Lorries in the workplace

Accidents caused by moving lorries at the workplace caused 2 deaths, 79 major injuries and 249 over-3-day injuries to employees in the ‘freight by road’ industry, in the 2009/10 work year. Accidents included drivers being crushed whilst coupling trailers to trucks, being hit by other vehicles (particularly fork trucks) while out of their cabs, and people being crushed by reversing vehicles.

Measures to reduce the risk of lorry accidents include :

  • Keeping all pedestrians away from general vehicle (e.g. truck and forklift) routes on site;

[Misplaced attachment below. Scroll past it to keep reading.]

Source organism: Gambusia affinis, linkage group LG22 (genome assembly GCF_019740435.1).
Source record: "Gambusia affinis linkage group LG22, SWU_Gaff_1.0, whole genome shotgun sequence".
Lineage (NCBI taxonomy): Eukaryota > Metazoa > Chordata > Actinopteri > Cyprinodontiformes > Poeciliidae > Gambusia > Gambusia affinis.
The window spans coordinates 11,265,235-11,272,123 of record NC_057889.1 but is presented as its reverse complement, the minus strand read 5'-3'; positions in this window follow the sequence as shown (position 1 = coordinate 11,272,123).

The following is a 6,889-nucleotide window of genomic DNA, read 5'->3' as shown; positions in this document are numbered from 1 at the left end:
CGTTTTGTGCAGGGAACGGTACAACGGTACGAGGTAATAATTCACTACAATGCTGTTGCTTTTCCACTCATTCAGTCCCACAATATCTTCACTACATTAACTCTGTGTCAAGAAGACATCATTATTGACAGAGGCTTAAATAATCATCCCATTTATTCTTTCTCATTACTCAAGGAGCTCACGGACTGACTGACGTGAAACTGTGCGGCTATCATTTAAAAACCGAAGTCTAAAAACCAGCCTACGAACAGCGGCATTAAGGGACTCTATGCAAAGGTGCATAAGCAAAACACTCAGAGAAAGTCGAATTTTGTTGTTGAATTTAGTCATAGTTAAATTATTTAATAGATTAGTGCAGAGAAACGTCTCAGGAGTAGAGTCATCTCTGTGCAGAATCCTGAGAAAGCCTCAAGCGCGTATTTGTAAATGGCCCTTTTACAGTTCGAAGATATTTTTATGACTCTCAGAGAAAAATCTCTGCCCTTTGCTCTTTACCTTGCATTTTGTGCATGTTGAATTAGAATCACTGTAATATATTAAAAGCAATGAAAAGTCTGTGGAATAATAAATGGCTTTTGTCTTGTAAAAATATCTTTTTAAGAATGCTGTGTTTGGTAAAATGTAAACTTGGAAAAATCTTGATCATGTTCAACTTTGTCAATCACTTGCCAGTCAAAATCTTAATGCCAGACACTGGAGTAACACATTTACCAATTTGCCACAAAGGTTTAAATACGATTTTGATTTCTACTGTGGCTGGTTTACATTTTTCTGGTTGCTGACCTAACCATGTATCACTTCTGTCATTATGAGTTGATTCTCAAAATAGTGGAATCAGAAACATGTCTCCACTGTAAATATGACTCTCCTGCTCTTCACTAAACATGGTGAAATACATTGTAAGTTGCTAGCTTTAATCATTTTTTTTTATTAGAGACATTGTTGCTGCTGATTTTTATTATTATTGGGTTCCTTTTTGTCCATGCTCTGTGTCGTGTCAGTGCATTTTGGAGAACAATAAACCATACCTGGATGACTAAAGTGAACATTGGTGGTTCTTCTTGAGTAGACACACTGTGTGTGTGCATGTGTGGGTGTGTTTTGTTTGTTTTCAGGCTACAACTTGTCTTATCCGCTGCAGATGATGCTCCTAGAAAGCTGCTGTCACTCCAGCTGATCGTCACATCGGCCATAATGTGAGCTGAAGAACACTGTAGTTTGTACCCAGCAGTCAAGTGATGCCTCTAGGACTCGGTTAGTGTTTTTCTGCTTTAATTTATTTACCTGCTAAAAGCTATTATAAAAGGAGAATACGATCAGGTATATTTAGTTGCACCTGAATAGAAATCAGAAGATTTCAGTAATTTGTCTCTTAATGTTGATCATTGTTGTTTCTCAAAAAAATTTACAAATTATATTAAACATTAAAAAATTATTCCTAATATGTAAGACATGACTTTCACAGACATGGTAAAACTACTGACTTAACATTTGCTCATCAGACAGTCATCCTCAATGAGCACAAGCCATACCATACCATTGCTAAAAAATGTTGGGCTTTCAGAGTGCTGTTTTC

• Co-operation between delivering and receiving companies to ensure you deliver safely;
  • Minimise the need for reversing. Where it can’t be avoided, ensure reversing areas are well designed, pedestrians are kept away, and provide aids such as reversing alarms, vehicle-CCTV and trained marshalls where appropriate. 
  • Make sure drivers are aware that truck and trailer parking brakes should always be used. Never rely on ground being completely level. 'Spoken word' handbrake warning devices may be appropriate.

 

Falls from vehicles

Accidents caused by moving lorries at the workplace caused 2 deaths, 79 major injuries and 249 over-3-day injuries to employees in the ‘freight by road’ industry, in the 2009/10 work year. Accidents included drivers being crushed whilst coupling trailers to trucks, being hit by other vehicles (particularly fork trucks) while out of their cabs, and people being crushed by reversing vehicles.